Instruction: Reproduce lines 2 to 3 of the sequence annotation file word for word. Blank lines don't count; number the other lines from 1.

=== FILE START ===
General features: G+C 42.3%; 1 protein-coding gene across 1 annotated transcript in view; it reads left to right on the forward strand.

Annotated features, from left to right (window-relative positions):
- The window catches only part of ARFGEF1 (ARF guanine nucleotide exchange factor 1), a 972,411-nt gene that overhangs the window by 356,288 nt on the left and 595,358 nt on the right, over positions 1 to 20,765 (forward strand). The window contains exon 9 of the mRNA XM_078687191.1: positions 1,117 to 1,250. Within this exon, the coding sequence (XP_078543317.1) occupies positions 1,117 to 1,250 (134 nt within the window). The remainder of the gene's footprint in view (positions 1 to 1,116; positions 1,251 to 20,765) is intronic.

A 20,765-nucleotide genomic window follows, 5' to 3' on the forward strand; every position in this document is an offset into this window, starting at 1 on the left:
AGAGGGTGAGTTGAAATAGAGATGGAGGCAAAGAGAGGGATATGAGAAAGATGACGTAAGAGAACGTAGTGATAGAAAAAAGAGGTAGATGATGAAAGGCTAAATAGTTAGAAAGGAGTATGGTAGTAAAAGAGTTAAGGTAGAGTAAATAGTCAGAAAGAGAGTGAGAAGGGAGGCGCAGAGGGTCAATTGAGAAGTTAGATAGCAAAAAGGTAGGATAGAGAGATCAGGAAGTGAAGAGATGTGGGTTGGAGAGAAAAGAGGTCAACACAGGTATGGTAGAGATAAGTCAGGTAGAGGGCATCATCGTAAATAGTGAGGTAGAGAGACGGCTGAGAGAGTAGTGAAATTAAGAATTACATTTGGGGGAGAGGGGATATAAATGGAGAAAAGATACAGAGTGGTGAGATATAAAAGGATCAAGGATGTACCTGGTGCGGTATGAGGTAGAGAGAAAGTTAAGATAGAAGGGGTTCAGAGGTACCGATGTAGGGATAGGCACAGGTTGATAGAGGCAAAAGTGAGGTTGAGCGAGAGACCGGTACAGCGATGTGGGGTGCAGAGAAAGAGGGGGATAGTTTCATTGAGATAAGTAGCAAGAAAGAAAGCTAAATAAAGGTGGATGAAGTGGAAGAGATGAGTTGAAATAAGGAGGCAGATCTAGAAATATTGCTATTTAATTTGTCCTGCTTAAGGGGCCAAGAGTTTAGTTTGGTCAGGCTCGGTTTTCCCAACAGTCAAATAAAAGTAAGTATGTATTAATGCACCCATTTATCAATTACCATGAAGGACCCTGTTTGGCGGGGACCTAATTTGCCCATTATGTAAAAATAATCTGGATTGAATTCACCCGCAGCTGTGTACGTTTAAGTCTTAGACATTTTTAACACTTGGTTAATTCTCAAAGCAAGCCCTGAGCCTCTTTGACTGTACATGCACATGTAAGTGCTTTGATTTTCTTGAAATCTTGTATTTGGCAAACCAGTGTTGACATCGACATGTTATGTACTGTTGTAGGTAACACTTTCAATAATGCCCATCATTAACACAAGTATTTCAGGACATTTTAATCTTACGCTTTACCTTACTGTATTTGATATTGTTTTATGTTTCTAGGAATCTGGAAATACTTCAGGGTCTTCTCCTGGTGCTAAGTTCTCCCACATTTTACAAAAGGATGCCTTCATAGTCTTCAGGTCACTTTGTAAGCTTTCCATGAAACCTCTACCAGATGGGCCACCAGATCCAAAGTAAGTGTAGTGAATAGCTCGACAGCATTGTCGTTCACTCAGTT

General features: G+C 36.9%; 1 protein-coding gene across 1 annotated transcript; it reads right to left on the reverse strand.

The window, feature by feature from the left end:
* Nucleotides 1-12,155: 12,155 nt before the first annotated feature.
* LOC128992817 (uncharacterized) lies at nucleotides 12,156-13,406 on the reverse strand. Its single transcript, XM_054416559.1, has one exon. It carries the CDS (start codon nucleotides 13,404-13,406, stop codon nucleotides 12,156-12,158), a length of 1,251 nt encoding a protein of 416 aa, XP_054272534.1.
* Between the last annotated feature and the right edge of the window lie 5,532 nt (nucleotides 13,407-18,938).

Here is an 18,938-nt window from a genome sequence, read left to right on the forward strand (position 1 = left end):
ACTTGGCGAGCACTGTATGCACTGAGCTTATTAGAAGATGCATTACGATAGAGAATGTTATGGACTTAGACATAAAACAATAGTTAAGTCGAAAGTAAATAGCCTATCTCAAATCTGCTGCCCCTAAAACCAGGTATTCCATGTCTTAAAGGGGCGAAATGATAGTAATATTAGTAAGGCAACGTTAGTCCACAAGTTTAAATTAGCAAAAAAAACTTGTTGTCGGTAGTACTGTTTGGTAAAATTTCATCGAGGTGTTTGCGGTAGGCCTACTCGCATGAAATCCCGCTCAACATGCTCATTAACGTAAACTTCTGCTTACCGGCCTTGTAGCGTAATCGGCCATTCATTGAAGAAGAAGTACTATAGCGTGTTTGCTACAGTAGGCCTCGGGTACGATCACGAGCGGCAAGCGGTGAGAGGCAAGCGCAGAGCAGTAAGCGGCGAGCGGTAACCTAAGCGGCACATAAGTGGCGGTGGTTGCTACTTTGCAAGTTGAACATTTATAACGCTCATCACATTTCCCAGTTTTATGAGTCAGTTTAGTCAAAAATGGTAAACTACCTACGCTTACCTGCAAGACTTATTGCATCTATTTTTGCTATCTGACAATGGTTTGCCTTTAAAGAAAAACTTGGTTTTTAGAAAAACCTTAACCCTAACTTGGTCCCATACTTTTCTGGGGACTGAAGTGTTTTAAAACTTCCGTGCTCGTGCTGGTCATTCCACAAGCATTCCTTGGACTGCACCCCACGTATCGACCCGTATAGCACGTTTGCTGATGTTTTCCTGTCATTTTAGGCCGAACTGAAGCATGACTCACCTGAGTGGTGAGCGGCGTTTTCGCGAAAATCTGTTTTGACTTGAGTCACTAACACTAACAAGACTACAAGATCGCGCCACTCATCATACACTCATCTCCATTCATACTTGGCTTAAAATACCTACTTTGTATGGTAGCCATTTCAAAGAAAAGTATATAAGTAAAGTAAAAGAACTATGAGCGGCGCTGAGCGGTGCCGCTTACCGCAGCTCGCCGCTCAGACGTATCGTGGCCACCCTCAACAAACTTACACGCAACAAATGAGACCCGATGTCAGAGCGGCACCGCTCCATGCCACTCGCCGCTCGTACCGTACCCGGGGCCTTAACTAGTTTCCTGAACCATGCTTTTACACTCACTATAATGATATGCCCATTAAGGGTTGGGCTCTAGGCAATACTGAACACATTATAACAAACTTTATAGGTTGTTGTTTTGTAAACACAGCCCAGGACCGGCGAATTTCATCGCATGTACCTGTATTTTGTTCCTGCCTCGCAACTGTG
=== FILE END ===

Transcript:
Annotated features, from left to right (window-relative positions):
- The window catches only part of ARFGEF1 (ARF guanine nucleotide exchange factor 1), a 972,411-nt gene that overhangs the window by 356,288 nt on the left and 595,358 nt on the right, over positions 1 to 20,765 (forward strand). The window contains exon 9 of the mRNA XM_078687191.1: positions 1,117 to 1,250. Within this exon, the coding sequence (XP_078543317.1) occupies positions 1,117 to 1,250 (134 nt within the window). The remainder of the gene's footprint in view (positions 1 to 1,116; positions 1,251 to 20,765) is intronic.